Count 29: Possession of a Firearm During a Crime of Violence (22 D.C. Code § 3204(b))
Penalty: mandatory minimum 5 years to 15 years' imprisonment;
Counts 38 and 39: Distribution of Cocaine Base (21 U.S.C. §§ 84l(a)(1) and 841(b)(1)(B)(iii))
Penalty: mandatory minimum 5 years to 40 years' imprisonment on each count; and
Counts 40 and 41: Distribution of Cocaine Base (21 U.S.C. §§ 84l(a)(1) and 841(b)(1)(A)(iii))
Penalty: mandatory minimum 10 years to life imprisonment on each count.

Judgment and Commitment Order, ECF No. 445; PSR ¶¶ 250-258; Verdict Form, ECF No. 343.[6]

Pertinent to resolution of the pending motions is the quantity of narcotics found to be involved in each of the eight narcotics-related counts (Counts 1-3, 6, and 38-41). The jury instructions on Count 1 and Counts 38-41 did not require the jury to find a specific quantity of crack cocaine, instructing instead that “the actual amount of a controlled substance involved or the amount alleged in the indictment is not an element of this Count, ” Trial Tr. (July 30, 1996) at 29:12-14, ECF No. 393 (referring to Count One), and that “[t]he government need not prove that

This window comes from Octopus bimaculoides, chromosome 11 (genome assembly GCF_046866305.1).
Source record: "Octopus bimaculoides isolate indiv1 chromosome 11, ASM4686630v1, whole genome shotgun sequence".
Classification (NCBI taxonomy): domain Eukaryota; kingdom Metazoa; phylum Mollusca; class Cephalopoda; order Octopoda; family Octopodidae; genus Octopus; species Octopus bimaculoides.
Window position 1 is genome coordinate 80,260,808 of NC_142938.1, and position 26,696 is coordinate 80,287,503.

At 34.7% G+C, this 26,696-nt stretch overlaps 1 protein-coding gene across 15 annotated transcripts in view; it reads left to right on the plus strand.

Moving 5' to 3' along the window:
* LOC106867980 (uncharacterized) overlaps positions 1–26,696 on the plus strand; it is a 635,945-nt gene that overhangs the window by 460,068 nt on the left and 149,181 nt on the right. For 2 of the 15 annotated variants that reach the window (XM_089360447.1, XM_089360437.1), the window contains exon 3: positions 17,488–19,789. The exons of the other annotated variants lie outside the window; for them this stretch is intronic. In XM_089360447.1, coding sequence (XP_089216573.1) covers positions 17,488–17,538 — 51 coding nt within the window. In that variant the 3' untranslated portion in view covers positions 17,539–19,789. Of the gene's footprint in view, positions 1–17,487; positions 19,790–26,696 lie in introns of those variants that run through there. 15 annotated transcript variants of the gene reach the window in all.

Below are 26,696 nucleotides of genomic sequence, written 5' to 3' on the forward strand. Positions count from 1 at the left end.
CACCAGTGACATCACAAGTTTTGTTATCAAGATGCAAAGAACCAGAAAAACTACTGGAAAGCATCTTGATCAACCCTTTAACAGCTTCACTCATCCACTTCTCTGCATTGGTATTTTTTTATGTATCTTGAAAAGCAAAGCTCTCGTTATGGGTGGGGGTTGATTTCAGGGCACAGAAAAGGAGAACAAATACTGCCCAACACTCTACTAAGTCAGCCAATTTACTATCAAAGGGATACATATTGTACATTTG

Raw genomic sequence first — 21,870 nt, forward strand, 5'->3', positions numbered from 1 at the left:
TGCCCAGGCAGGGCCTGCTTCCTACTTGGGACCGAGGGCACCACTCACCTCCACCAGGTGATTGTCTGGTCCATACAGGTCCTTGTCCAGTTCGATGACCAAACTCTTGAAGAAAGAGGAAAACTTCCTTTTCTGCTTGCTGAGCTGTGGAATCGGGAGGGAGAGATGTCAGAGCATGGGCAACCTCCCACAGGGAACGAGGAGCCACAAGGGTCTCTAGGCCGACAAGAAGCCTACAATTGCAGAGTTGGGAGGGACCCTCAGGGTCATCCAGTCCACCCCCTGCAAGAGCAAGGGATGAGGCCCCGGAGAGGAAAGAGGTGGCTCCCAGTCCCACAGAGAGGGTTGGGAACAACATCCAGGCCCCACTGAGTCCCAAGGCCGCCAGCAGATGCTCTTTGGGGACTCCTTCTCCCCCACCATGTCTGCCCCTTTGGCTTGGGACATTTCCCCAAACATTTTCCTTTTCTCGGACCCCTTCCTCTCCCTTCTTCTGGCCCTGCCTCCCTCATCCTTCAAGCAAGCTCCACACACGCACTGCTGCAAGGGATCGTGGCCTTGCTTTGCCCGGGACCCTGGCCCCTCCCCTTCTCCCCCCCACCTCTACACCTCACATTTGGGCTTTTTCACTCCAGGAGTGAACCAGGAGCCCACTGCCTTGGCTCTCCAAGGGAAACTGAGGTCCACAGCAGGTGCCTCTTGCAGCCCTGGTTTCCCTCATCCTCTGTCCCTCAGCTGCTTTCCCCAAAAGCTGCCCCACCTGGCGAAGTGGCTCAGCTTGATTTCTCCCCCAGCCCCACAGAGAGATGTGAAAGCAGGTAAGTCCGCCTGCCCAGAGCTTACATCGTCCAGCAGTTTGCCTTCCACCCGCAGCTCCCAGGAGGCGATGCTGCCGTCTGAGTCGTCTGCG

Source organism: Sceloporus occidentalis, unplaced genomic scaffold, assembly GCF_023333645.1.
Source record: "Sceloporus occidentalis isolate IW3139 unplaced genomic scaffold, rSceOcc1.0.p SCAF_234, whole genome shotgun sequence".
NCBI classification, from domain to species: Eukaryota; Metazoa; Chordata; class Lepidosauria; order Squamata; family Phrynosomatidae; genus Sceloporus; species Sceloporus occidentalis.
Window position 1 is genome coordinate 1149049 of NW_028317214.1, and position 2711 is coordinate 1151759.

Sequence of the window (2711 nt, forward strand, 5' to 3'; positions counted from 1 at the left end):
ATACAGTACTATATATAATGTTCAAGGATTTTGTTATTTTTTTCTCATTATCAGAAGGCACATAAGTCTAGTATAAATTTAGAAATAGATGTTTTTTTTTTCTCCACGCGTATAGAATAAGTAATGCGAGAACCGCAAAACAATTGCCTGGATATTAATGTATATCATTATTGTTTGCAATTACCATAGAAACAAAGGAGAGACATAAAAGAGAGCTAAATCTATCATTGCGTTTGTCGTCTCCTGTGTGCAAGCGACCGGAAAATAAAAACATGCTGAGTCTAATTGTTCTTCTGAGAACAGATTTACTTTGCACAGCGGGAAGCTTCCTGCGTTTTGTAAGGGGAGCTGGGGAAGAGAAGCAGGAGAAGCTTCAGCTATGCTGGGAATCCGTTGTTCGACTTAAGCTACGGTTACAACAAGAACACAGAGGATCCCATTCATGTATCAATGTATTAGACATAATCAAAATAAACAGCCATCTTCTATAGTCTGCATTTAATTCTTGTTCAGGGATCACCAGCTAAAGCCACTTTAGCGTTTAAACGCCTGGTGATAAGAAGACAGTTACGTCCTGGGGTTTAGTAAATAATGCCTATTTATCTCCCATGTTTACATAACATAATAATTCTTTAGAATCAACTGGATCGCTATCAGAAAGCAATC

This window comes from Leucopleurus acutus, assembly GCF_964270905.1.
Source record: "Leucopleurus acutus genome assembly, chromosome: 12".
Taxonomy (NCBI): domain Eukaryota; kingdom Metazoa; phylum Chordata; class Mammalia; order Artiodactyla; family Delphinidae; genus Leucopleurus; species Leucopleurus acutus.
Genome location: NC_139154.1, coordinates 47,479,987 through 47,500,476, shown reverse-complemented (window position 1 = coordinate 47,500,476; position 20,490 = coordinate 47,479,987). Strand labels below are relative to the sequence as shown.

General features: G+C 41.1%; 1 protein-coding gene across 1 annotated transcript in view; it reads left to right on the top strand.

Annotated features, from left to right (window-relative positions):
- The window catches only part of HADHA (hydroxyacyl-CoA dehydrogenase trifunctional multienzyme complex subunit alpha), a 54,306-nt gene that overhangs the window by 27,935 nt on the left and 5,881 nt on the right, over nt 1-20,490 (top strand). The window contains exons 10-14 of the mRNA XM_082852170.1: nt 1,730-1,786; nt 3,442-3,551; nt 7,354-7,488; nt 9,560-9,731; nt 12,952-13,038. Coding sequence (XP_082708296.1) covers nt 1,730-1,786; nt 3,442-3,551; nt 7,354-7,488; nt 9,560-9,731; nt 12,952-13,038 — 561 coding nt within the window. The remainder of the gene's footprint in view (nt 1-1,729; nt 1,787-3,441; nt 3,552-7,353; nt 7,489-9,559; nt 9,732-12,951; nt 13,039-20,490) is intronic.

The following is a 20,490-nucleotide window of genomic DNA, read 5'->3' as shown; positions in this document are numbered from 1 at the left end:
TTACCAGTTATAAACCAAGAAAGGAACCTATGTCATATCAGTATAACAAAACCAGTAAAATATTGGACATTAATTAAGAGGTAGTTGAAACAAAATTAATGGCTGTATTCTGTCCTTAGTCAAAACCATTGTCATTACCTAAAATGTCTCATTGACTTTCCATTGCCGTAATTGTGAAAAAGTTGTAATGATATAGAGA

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the defendant distributed any particular numerical amount of cocaine base, ” id. at 123:22-24 (referring to Counts 38-41).

For Count 2, the Super CCE drug charge, the jury was instructed that an element of the offense was that “the enterprise was involved in the distribution of quantities of a mixture or substance containing a detectable amount of cocaine base . . . and the amount of said mixture and substance was 1.5 kilograms or more.” Id. at 54:16-20. On that count, the jury found the defendant was guilty of the charged drug conspiracy and had illegally distributed crack cocaine on six occasions, including the four that formed the basis for drug distribution in Counts 38-41. Verdict Form at 2-3.

On Count 3, the RICO conspiracy charge, the jury found that defendant engaged in numerous predicate acts, including a conspiracy to distribute a controlled substance, unlawfully distributing crack cocaine on six occasions, and murdering Anthony Hinton. Id. at 4-5.